Before my sister's boyfriend takes possession of my car when I venture abroad, I'm visiting places associated with my youth.  Stockport is the nearest "crap town" to where my parents live and I've always had a soft spot for it. The impressive viaduct dominates the town, and we all knew as children (though had no proof) that it was "the largest brick structure in Europe", and that was something to be proud of. Stockport has dominated my dreams and nightmares.  My dreams have always contained very vivid, detailed architecture: brick, concrete, leaded glass, marble, dark wood panelling, stainless steel.... cinematic long-shots and close-ups, sometimes with sumptuous detail, often historically accurate; Jacobean, Victorian or post-War and mainly originating from things seen in this town. The people in the dreams are little more than shadows, it is the structures that stand out.

Perhaps that is the thing about towns; they are about structures.  They are constructed, brick on brick, and the people come and go, the bricks hang about a lot longer.

Above is an old photograph of a still recognisable site in the town: water for the mill (the start of the River Mersey), the mill, the viaduct built over the mill and gantries for the electrification of the railway line bolted onto the viaduct. Construction on top of construction.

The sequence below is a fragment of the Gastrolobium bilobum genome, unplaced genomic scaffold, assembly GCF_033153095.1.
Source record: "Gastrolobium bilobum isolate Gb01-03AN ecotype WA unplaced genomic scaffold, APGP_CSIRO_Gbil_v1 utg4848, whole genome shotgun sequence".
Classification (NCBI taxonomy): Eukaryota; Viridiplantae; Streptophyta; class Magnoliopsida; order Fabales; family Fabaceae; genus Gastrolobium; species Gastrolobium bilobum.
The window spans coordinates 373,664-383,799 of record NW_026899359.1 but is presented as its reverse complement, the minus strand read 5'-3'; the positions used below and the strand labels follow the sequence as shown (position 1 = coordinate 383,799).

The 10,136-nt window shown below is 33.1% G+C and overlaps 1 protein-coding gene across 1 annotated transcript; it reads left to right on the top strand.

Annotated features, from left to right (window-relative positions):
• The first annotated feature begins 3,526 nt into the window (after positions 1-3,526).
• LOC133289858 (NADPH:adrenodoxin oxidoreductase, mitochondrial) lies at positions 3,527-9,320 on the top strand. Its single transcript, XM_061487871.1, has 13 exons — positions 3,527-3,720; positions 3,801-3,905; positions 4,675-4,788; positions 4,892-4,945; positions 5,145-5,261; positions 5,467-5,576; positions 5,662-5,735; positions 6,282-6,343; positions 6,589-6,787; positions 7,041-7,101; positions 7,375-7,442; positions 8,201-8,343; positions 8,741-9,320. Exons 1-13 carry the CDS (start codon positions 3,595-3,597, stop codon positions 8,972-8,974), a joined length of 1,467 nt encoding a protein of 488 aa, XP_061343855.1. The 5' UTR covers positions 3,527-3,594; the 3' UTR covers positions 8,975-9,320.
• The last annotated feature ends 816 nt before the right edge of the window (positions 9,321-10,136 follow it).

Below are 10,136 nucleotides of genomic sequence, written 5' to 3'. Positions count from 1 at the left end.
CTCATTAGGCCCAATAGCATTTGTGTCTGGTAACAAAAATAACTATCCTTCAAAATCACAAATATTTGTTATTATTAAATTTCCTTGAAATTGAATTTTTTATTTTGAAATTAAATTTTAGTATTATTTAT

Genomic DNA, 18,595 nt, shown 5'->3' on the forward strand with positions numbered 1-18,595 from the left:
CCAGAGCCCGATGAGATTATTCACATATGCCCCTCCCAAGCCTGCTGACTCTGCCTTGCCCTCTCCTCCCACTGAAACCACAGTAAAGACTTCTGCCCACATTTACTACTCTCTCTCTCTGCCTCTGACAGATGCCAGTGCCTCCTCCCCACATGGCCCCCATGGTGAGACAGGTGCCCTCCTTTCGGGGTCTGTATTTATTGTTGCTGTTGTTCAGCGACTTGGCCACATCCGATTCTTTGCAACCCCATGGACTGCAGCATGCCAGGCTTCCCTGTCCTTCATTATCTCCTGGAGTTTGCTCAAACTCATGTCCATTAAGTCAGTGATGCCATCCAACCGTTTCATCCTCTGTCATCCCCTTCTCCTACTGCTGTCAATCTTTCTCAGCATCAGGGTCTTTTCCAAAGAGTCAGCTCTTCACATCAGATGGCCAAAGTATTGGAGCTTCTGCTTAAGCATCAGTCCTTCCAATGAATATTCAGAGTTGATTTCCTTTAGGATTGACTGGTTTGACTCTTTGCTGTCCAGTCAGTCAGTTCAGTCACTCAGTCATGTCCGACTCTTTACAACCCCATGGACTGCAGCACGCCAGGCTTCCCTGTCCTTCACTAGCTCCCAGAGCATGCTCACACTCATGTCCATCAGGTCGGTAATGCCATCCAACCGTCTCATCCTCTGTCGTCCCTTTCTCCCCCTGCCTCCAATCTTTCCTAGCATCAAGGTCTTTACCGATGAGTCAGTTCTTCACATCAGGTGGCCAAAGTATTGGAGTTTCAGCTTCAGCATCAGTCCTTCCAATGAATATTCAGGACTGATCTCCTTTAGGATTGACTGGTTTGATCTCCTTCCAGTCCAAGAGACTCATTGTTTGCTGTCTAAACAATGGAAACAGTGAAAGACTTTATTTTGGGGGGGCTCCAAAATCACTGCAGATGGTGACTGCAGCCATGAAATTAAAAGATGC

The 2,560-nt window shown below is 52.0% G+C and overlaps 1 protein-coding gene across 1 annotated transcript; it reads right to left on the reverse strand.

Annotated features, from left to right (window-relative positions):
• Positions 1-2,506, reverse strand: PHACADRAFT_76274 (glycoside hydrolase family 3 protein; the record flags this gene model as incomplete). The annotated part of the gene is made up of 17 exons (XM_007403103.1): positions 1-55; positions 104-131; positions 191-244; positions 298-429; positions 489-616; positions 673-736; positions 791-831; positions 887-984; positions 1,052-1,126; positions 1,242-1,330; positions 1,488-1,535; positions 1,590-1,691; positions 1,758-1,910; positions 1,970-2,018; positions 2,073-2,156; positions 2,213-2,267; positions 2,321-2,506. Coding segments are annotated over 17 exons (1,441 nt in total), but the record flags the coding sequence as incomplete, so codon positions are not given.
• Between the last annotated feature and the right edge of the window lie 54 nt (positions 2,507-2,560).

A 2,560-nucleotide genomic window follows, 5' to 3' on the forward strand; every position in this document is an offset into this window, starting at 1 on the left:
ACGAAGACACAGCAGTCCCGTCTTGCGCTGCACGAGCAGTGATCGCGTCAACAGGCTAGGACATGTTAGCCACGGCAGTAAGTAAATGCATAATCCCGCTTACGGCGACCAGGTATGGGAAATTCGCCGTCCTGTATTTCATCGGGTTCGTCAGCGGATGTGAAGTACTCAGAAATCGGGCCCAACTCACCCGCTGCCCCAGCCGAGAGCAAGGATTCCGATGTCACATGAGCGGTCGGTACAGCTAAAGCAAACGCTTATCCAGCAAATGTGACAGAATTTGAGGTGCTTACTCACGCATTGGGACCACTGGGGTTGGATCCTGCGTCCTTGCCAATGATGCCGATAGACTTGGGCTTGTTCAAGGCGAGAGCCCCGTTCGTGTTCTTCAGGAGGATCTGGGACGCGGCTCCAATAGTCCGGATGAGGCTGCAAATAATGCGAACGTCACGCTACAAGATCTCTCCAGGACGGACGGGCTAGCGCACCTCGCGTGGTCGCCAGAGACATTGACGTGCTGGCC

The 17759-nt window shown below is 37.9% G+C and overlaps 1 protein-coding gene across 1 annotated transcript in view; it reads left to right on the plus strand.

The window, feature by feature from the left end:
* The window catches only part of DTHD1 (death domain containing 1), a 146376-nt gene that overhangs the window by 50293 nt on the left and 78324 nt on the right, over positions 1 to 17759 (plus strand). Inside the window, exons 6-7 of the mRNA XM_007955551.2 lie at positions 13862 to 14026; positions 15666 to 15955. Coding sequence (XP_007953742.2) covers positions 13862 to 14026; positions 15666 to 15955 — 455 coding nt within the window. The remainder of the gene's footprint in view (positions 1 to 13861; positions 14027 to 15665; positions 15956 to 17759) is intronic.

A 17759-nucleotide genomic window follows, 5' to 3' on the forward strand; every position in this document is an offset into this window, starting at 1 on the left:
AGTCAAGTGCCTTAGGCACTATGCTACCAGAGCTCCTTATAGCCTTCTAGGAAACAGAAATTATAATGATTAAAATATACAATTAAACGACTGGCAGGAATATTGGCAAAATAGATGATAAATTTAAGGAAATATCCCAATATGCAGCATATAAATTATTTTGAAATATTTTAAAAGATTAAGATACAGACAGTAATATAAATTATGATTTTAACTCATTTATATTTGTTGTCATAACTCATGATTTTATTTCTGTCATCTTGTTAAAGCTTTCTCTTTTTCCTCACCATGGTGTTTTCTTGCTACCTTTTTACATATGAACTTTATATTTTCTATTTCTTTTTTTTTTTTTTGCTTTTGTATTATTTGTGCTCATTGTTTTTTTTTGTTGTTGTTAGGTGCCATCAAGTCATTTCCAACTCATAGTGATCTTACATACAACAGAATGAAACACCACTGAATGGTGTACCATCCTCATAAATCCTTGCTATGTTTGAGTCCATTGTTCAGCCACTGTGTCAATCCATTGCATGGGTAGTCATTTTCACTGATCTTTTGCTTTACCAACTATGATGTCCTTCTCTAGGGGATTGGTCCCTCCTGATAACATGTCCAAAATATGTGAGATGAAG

Nothing lasts forever.  I suppose one day the viaduct will be no more and trains South from Manchester Piccadilly will take a different route. But Stockport would still be Stockport without its viaduct. One day there may be no more trains.

I do think there is a danger that we often view the Church as a town.  We wish to construct, we wish to renovate and conserve, we wish to tear down the the brutalist monstrosities of the 1960s and 70s, we want to build something great. Towns are politics made solid and they stand or fall through politics.  The Church is the Bride of the Word made flesh.  The two couldn't be more different.

The Church is living.  Living things are not constructed.  They respond to the environment they are in but their behaviour is not predicated by their nature; their site, substance or situation. Living things are far more marvellous than that. The Church is not about construction or expansion or progress or design or a better future. The Church will "outlive" time and the Church is timeless.